Investing in Google Ads or Facebook Ads for Healthcare
But what does this mean for healthcare and how you should spend your marketing dollars?
Understanding the Data
[If you would like to skip the explanation and jump to the conclusion, click here]
It is important to understand that the Facebook/Google data is showing where people are spending their money, not what is driving results. Marketing is often trendy and based on assumption or emotion. With Facebook lowering the costs and barriers for entry, there’s no surprise that social media is currently seeing a significant increase in market share. This trend is worth paying attention to from a marketer’s perspective, but it may not signify a good investment.
The chart below is showing the year over year change in US advertising revenue for multiple major platforms:
It’s important to note that this graph also represents the percentage of growth. Although Facebook is growing faster, that does not mean it is overtaking Google for they are both still growing. There are more people spending new money in Facebook than Google, but both are taking in more advertising revenue than they were before.
Facebook’s quicker growth is interesting, but could simply be caused by the recent buzz around social media (though it is still difficult to put a specific ROI on the platform). Although Facebook is no longer considered a “new” medium, it’s still luring late adopters who are new to the platform. Meanwhile, most late adopters have already begun advertising with Google.
Understanding the Differences in Advertising Platforms
The effectiveness of the platforms is also determined by how they are typically used. People use Google to gather information. While users turn to Facebook to consult friends for recommendations, they don’t specifically seek out information like they do with Google. It’s more common for them to spend time on Facebook, stumble upon interesting information, and see (even interact with) ads.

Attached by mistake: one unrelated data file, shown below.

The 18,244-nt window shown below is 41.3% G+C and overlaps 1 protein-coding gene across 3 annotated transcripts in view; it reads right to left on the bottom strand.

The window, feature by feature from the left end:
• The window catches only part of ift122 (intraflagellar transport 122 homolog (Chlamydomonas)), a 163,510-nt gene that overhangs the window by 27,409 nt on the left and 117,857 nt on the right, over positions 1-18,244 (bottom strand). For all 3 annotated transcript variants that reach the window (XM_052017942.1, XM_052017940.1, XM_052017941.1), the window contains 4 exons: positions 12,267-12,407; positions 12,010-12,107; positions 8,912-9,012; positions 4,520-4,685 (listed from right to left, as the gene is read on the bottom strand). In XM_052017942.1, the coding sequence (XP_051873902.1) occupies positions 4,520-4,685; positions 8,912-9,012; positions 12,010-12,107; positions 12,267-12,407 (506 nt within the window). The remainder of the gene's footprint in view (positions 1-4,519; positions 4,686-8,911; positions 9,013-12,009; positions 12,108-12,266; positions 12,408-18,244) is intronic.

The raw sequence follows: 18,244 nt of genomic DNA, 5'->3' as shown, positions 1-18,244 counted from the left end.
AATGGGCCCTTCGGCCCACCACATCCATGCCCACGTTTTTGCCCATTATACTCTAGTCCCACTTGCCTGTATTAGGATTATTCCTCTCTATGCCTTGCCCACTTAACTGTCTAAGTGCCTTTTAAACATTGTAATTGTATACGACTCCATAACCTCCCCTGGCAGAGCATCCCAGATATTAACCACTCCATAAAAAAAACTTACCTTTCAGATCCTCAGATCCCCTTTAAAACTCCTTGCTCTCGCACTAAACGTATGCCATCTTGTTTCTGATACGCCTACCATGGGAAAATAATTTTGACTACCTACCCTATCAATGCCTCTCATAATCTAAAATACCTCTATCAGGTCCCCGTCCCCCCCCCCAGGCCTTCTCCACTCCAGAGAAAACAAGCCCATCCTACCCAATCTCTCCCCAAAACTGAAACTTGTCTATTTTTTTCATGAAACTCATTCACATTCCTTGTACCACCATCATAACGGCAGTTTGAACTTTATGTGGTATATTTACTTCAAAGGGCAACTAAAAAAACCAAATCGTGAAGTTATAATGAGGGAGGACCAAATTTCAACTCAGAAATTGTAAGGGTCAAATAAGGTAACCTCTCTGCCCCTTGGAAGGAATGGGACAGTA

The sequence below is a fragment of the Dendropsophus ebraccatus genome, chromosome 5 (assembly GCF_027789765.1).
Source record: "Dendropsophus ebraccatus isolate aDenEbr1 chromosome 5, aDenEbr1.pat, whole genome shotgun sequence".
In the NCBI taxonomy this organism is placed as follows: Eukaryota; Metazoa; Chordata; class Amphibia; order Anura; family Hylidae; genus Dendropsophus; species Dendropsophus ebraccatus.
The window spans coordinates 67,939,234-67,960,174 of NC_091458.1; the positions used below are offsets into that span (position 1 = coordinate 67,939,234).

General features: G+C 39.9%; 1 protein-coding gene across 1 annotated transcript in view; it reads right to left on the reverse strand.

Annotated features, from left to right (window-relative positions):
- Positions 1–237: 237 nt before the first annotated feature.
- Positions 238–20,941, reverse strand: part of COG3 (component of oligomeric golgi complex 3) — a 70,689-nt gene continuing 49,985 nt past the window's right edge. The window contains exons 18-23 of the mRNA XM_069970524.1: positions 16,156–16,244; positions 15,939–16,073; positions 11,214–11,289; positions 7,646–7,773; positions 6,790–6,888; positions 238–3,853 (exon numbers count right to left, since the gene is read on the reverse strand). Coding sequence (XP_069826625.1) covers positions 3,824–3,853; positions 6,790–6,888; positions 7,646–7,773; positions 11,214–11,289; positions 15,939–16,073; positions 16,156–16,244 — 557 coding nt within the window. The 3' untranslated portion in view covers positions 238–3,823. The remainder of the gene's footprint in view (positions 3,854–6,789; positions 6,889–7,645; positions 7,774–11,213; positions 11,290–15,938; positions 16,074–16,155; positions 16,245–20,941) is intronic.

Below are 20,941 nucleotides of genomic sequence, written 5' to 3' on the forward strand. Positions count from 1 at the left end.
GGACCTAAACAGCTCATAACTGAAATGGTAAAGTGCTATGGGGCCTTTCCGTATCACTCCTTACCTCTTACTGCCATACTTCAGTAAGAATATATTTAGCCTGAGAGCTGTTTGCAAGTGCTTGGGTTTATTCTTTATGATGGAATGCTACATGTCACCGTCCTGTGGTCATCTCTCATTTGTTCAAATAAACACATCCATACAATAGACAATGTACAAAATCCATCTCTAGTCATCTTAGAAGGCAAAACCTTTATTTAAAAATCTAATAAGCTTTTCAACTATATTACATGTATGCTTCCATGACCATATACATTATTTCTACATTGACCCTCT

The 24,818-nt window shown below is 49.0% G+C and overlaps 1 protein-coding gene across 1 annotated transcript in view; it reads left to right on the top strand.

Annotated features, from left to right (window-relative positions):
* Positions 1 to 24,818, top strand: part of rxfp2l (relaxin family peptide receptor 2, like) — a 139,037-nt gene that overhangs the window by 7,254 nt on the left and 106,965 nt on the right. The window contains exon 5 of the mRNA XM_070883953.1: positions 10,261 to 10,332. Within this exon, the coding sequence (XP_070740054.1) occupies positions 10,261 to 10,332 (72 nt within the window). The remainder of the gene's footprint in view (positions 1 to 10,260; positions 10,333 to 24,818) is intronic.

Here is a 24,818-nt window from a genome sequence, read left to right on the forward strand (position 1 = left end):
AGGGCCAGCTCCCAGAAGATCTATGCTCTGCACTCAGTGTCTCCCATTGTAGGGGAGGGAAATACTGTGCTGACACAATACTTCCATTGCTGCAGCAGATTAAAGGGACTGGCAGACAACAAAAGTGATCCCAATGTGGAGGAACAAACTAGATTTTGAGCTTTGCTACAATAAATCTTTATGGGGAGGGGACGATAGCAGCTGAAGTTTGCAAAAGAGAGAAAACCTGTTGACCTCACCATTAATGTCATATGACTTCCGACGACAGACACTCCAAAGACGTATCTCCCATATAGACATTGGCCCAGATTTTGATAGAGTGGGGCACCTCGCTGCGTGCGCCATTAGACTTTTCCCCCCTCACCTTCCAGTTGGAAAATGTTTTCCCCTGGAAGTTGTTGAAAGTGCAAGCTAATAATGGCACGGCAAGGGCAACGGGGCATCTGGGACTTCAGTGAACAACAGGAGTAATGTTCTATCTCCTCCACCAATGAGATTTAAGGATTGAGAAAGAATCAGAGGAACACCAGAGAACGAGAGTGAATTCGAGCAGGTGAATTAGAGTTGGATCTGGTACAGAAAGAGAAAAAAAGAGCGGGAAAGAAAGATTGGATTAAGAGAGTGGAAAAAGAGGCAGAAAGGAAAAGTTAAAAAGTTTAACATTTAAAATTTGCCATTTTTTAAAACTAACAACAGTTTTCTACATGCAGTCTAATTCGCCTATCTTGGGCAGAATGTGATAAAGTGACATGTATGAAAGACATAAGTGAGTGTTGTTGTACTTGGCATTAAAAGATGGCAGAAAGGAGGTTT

Due to the differing uses of the mediums, differing results occur across different industries. Therefore, different strategies are required. For example, impulse purchases are a natural target for Facebook advertising. The ads are quickly seen and users may quickly spend $20 on a whim for a new wallet or to join the Dollar Shave Club. However, they are not likely to see an ad for a surgeon (especially at the exact point that they are in need of that specific type of surgeon) and request an appointment. But that doesn’t necessarily mean that social media advertising should be discounted in the healthcare industry.
Implications for Healthcare
Both of these mediums are needed for healthcare. They serve different purposes and need to be used accordingly. Google is viable for users doing research. It is a great platform for targeting users searching for specific information and issues that your product or service can address. Facebook is a useful marketing tool in campaigns gears towards an existing patient base and/or awareness advertising.
For example, many laypeople are not aware of the concept of orthopedic urgent care. As a result, they do not search for it (though strategic keywords and ads with Google PPC advertising can help). With Facebook, ads can be created to build awareness. They may not drive immediate leads (which makes the effectiveness very hard to track – often like a billboard), but they do give a potential patient familiarity with the practice and service, creating brand recognition and awareness for when the need strikes.
Ad dollars should be spent wisely. At this time for healthcare, we still do not recommend spending significant money in social media, as there are other more directly profitable alternatives. We recommend that an average healthcare practice sanction $100-$300/month in direct advertising fees for social media, but no more. Because of the low cost of Facebook advertising, this amount is effective with smart goals.
Finally, it is very difficult, if not impossible to directly track ROI through social media, as mentioned above. Social media helps build trust over time. (Think about how you become familiar with a product after repeatedly seeing it on TV and in stores. Then, when you actually need it, it’s implanted in the back of your mind.) But, it’s not an entity that you can see a direct correlation of ad dollar to revenue. Nor can you expect a steady proportional increase per dollar spent.
Spending Marketing Dollars on Your Practice
So where should you spend your practice’s marketing dollars? At Points Group, we specialize in holistic marketing and strategy for healthcare, and have put together an entire guide to help you determine the best place to invest your marketing budget. Click here to download the guide for free.